Page last updated at 12:14 GMT, Monday, 9 July 2007 13:14 UK

BBC fined for Blue Peter phone-in

Blue Peter team
The competition had been raising money for children's charity Unicef

The BBC has been fined 50,000 after the results of a Blue Peter competition were faked last November.

The show allowed a child visiting the studio to pose as a caller when technical problems stopped real calls getting through to the studio.

Media watchdog Ofcom criticised the BBC for "negligence" and for "making a child complicit" in the deception.

It is the first time Ofcom has imposed a financial penalty on the BBC for an editorial failure.

It fined the BBC 45,000 for faking the competition and 5,000 for repeating the show on children's channel CBBC.

"We regret that Ofcom found it necessary to impose a fine," the broadcaster said.

The decision to involve the child in the deception for the sake of expediency demonstrated a casual lack of regard for the welfare of that child
Ofcom
"As our previous statements have made clear, we fully accept the seriousness of this case and apologise for the breach of trust with our audiences."

A spokeswoman confirmed that the fine would be paid out of licence-fee money.

The contest, on 27 November, was raising money for children orphaned by Aids in Malawi.

More than 13,800 people entered, with calls costing 10p each, including 3.25p for the Unicef charity.

But an "unavoidable technical difficulty" meant callers' details could not be accessed, so a researcher asked a child visiting the studio to stand in.

"The decision to involve the child in the deception for the sake of expediency demonstrated a casual lack of regard for the welfare of that child," Ofcom said in its ruling.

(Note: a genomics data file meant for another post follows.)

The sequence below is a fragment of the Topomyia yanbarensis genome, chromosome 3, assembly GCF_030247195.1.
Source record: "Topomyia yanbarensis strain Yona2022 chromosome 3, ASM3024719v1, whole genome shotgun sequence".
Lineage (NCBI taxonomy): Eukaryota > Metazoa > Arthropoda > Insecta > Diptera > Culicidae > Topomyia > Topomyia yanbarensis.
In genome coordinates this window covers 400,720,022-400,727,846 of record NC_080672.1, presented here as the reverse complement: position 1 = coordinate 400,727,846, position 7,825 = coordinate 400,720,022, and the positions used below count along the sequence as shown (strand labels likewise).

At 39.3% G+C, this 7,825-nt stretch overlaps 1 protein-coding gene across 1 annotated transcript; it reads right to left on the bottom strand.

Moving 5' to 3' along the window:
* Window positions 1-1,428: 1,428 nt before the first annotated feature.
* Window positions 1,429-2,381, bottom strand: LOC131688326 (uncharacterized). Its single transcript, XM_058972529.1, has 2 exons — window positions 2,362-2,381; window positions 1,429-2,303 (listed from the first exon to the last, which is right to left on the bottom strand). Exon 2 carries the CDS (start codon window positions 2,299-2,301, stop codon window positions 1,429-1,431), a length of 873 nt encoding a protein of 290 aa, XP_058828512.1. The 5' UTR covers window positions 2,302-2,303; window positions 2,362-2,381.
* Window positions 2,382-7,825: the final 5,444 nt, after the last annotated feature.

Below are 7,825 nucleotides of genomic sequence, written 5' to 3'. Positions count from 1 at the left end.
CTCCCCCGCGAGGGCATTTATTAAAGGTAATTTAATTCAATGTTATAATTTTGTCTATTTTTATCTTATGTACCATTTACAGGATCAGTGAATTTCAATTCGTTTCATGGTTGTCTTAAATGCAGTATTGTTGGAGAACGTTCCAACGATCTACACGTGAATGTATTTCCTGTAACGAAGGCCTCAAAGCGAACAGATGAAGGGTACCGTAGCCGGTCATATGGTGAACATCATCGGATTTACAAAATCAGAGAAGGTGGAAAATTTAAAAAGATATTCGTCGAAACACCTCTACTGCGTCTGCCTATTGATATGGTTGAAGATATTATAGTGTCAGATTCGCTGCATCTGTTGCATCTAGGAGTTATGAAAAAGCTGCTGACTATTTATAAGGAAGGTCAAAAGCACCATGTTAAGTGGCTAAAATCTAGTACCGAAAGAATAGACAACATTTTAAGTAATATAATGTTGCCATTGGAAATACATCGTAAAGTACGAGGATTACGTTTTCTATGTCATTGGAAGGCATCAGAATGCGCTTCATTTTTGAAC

Inadequate training

It added that the incident had only occurred because of a "background of management and compliance failures".

These included inadequate training for the researcher running the competition, who made the decision to select a fake "winner" without getting approval from senior members of the team.

Ofcom also noted that the incident was only discovered three months later when another visitor to the programme set, Mona Zahoor, wrote to the BBC's Have Your Say messageboard.

"Had no complaint actually been received from a member of the public, knowledge of what had happened would almost certainly not have been communicated beyond the Blue Peter team," Ofcom said.

Blue Peter logo
The Blue Peter team apologised after the error was discovered

It added that actions taken by the BBC to rectify the mistake - including an on-air apology, a re-run of the competition and the offer of a refund to participants - would not have happened if Ms Zahoor had not contacted the corporation.

The decision not to notify senior managers outside the Blue Peter team of the incident was a "serious editorial failure", it added.

A repeat edition of the programme on CBBC later the same day also incurred a fine because it did not make it clear that the competition lines were closed.

More than 3,500 further calls were received during the repeat. The BBC accepted its on-screen captions "were not adequate".

However, Ofcom agreed with the BBC that Blue Peter had not set out to mislead its audience on either occasion, and noted that both BBC One and CBBC had a good compliance record in the past.

Editor moved

It also took into account that the fine would be paid from the licence fee, and set the amount accordingly.

After the incident came to light in March, Blue Peter host Konnie Huq told viewers: "We'd like to say sorry to you because when this mistake happened, we let you down."

The programme's editor, Richard Marson, has since left his job and been given a role elsewhere in the BBC.

Responding to Ofcom's decision, the BBC Trust - which oversees the corporation's activities - said it expected bosses to "learn from these breaches".

"The culture of the BBC must be such that any proposal to mislead audiences is instantly dismissed as wholly inappropriate," it said.

The Trust, which represents the interests of licence fee-payers, has already commissioned a review of the use of premium rate phone-ins on BBC programmes.



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